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WebM&M: Case Studies

WebM&M (Morbidity & Mortality Rounds on the Web) features expert analysis of medical errors reported anonymously by our readers. Spotlight Cases include interactive learning modules available for CME. Commentaries are written by patient safety experts and published monthly.

Have you encountered medical errors or patient safety issues? Submit your case below to help the medical community and to prevent similar errors in the future.

This Month's WebM&Ms

Update Date: August 5, 2022
Samson Lee, PharmD, and Mithu Molla, MD, MBA | August 5, 2022

This WebM&M highlights two cases where home diabetes medications were not reviewed during medication reconciliation and the preventable harm that could have occurred. The commentary discusses the importance of medication reconciliation, how to... Read More

Have you encountered medical errors or patient safety issues?
Have you encountered medical errors or patient safety issues? Submit your case below to help the medical community and to prevent similar errors in the future.

All WebM&M: Case Studies (9)

1 - 9 of 9 WebM&M Case Studies
Janeane Giannini, PharmD, Melinda Wong, PharmD, William Dager, PharmD, Scott MacDonald, MD, and Richard H. White, MD | June 24, 2020
A male patient with history of femoral bypasses underwent thrombolysis and thrombectomy for a popliteal artery occlusion. An error in the discharge education materials resulted in the patient taking incorrect doses of rivaroxaban post-discharge, resulting in a readmission for recurrent right popliteal and posterior tibial occlusion. The commentary discusses the challenges associated with prescribing direct-action oral anticoagulants (DOACs) and how computerized clinical decision support tools can promote adherence to guideline recommendations and mitigate the risk of error, and how tools such as standardized teaching materials and teach-back can support patient understanding of medication-related instructions.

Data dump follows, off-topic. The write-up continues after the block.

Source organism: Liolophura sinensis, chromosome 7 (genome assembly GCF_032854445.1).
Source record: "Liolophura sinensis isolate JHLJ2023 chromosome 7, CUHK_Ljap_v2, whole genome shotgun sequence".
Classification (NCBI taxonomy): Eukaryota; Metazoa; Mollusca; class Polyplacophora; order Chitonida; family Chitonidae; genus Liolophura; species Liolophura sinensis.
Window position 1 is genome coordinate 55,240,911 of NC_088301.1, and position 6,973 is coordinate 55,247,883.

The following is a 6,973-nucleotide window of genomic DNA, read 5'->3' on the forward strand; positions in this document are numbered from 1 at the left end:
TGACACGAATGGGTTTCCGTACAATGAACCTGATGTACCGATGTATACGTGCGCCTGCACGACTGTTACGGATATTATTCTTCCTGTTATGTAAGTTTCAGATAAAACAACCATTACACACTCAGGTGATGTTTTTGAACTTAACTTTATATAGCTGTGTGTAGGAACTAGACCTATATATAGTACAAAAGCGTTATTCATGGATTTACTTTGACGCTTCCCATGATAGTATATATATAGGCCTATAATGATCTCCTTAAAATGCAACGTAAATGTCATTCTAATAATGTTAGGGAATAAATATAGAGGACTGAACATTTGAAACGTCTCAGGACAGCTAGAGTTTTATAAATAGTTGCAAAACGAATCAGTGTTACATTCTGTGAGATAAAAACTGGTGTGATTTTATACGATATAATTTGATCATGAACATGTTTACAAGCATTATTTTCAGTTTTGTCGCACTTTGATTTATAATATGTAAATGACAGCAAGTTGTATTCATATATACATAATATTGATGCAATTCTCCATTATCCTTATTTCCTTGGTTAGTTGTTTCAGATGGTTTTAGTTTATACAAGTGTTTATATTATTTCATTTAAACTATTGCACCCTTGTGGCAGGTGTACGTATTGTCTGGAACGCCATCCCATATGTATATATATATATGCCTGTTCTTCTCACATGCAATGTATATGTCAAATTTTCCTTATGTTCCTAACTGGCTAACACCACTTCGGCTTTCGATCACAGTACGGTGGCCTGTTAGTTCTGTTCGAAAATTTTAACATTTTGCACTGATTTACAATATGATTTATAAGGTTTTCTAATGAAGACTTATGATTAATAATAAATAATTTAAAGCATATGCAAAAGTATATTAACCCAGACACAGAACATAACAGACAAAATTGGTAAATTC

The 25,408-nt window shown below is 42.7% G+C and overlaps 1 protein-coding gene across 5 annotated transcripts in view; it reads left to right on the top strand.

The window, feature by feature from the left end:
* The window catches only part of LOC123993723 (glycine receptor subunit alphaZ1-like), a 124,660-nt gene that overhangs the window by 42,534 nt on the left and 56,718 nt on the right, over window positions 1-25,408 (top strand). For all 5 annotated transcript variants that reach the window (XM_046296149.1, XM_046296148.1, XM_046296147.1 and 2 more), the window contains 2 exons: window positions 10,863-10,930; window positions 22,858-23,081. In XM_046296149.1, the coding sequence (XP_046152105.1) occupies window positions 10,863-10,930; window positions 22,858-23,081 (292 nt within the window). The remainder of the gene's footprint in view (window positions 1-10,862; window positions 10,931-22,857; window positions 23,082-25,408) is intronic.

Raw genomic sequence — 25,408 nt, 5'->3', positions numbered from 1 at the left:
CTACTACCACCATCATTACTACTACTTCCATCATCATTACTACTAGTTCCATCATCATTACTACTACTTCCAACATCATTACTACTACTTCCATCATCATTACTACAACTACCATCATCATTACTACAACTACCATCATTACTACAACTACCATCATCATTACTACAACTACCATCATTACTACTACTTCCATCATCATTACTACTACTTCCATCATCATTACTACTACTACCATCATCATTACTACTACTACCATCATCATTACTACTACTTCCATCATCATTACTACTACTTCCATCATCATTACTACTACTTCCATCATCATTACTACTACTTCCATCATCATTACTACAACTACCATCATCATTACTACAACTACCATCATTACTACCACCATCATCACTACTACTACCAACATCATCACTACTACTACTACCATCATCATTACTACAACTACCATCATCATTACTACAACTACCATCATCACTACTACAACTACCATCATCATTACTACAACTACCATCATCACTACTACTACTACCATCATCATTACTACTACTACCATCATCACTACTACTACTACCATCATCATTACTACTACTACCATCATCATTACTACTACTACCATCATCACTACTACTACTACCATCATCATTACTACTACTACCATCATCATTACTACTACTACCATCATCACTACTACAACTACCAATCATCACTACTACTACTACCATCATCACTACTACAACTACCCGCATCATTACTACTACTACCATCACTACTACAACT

Craig A. Umscheid, MD, MSCE; John D. McGreevey, III, MD; and S. Ryan Greysen, MD, MHS, MA| December 1, 2017
Found unconscious at home, an older woman with advanced dementia and end-stage renal disease was resuscitated in the field and taken to the emergency department, where she was registered with a temporary medical record number. Once her actual medical record was identified, her DNR/DNI status was identified. After recognizing this and having discussions with the family, she was transitioned to comfort care and died a few hours later. Two months later, the clinic called the patient's home with an appointment reminder. The primary care physician had not been contacted about the patient's hospitalization and the electronic record system had not listed the patient as deceased.
Tosha Wetterneck, MD, MS| December 1, 2015
Hospitalized with nonketotic hyperglycemia, a man was placed on IV insulin and his blood sugars improved. That evening, the patient was transferred to the ICU with chest pain and his IV insulin order was changed to sliding scale subcutaneous insulin. However, over the next several hours, the patient again developed hyperglycemia.
John C. Kulli, MD| May 1, 2011
A surgery fellow put two syringes in his pocket: one containing leftover anesthetic and one with agents to reverse it. When it came time to reverse the neuromuscular block, he administered the anesthetic by mistake.
Leslie W. Hall, MD| October 1, 2008
Orthopedic surgeons rounding on an elderly Cantonese-speaking woman recommend conservative, nonsurgical treatment for her broken hip, as their examination noted that the patient was able to walk. Given that strict bed rest orders were in place for this patient, a medical intern found the note peculiar. Further investigation revealed that the surgeons had actually walked the patient's roommate, another Cantonese-speaking woman.
Steven R. Kayser, PharmD| February 1, 2007
A woman admitted to the hospital for cardiac transplantation evaluation is mistakenly given warfarin despite an order to hold the dose due to an increase in her INR level.
Ronald L. Arenson, MD| March 1, 2006
A patient with metastatic cancer admitted for pain control develops acute shortness of breath. The overnight resident reads the CT as a large pulmonary embolism, but the next morning, the attending reads it differently.
Alan Forster, MD, MSc| December 1, 2004
A patient arrives at the ED in acute kidney failure; another patient arrives at the ED profoundly hypoglycemic. Both mishaps were determined to stem from medication errors at the time of discharge.